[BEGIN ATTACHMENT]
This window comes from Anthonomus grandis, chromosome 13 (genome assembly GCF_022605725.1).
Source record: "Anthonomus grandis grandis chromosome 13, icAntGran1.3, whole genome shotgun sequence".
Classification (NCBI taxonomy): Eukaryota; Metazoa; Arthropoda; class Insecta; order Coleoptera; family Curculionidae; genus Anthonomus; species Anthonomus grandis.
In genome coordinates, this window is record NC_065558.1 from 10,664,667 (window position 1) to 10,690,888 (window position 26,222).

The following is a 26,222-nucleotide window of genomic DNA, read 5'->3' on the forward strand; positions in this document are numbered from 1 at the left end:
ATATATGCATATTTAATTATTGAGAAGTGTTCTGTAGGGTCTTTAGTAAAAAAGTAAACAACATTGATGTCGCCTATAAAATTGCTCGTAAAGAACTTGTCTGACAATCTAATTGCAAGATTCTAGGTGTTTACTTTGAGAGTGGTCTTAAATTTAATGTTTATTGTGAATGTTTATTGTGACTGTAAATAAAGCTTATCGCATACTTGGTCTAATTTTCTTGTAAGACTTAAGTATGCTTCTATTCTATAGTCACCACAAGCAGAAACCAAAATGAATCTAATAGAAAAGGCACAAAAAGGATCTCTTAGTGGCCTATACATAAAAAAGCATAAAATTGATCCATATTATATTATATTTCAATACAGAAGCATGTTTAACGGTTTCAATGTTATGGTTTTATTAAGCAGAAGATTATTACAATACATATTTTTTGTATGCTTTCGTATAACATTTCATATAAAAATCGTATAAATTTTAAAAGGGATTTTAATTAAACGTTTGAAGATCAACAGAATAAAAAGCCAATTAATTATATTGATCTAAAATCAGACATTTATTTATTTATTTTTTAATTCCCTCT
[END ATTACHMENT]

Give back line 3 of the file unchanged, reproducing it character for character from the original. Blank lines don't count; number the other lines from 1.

Classification (NCBI taxonomy): Eukaryota; Metazoa; Arthropoda; class Insecta; order Coleoptera; family Curculionidae; genus Anthonomus; species Anthonomus grandis.